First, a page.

Over the past year, the capital gains tax rate increased for some tax brackets.
Capital gains tax 2013 changes mostly effects individuals earning an income of $450,0001 and over. For this group, long term capital gains tax rate jumped from 15% to 20% while the short term 2013 capital gains tax rates increased by 4.6%. In 2012, the short term capital gains tax rate was 35%. The current year short-term rate is 39.6%.
In part one of this article, long term capital gains were defined along with tips on how to avoid paying large long term capital gain tax rates. Now, it’s time to discuss short term capital gains and how they relate to filing your taxes.
What are short term capital gains?
A Capital gain is a profit made from selling any asset when the sale price exceeds the purchase price.
Capital gains are taxed differently depending on how long they are held. The capital gains clock begins the day after you acquire the asset until the day you sell it (this includes day you sell it). Depending on how long the capital gain is held for will determine if it falls into the short-term category or long-term.
As mentioned in the first part of this article, long term capital gains are held for more than one year and are usually taxed less than the ordinary tax rate. On the other hand, short term capital gains are capital gains held for one year or less.
Short-term capital gains:
- Held for one year or less
- Taxed just like ordinary income is taxed.
- Taxed depending on your income tax bracket.
- The 2013 tax rate ranges from 10% to 39.6%.
What Forms do I fill out for my capital gains?
Those who have capital gains (or losses) might have to file these forms on their tax return:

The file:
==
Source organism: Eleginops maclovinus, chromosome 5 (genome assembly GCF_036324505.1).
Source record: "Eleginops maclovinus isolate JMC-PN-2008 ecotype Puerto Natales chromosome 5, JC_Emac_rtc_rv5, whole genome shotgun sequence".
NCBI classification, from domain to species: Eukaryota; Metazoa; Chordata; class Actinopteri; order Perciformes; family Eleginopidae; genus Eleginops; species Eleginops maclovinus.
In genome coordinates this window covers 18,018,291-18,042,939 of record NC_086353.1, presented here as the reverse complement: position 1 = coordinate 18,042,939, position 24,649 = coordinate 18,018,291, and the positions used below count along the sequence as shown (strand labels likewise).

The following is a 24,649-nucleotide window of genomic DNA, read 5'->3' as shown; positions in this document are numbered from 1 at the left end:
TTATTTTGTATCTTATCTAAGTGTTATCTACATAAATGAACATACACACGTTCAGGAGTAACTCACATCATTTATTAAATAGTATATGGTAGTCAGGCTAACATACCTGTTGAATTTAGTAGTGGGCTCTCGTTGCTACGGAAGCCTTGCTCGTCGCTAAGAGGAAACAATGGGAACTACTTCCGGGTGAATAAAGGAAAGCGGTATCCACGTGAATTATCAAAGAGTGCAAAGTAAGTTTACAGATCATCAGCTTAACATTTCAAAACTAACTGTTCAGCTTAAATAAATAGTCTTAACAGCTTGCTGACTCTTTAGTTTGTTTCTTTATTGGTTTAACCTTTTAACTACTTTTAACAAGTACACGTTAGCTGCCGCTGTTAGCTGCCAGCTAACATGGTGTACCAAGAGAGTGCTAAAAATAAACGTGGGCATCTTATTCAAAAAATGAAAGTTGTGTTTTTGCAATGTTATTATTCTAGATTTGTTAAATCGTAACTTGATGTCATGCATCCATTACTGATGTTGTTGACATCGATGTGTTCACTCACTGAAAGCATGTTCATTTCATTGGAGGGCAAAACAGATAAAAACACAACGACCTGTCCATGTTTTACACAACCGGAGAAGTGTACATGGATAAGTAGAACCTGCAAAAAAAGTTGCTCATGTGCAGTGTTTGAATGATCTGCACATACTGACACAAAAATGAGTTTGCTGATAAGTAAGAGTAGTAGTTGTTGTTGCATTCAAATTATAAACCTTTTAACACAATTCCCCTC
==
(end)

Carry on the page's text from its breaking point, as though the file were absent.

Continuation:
What are the tax rates for 2013 Short-term capital gains?
Effective on January 1, 2013, the 2013 capital gains tax rate changed for those making $450,001 and over in income, an increase of 4.6%. It’s also important to note that the tax rates for short-term capital gains are the same tax rates which apply to your ordinary income. The rates are as follows:
- $17,850 Income or less: 10% Tax Rate
- $17,851-$72,500: 15%
- $72,501-$146,400: 25%
- $146,401-$223,050: 28%
- $223,051-$398,350: 33%
- $398,351-$450,000: 35%
- $450,001 and over: 39.6%
Tips on how to save:
In order to avoid paying a lot of short term capital gain taxes, you may want to do some of the following:
- Move to a Tax-Friendly State: Some states don’t have an income tax, meaning your taxes won’t be as high as they would be in a state that does tax. Tax friendly states include Florida, Nevada, Texas, Alaska, South Dakota, Washington and Wyoming.
- Know what you lost: When filing your taxes, be sure to include losses. The losses will offset any gains, meaning a lower tax.
- Hold securities longer: Long term tax rates are smaller than short term tax rates. Therefore, it makes more sense to hold appreciated securities for longer than a year before selling.
If you held an asset for less than a year, it’s easy to see it’s classified as a short-term capital gain (or loss). If the asset was held for more than a year it will be a considered a long-term capital gain (or loss). Both short term and long term capital gains are taxed. Before filing your taxes, it might be a great idea to sit down and assess your specific situation.
When you are ready to file your short-term or long-term capital gains (or losses), RapidTax will help you. Tax season begins on January 31, 2014 but starting on January 1, 2014, you can create an account for your 2013 taxes with Rapidtax and fill in the 2013 online application.
Photo via 401 (K) 2012 on Flickr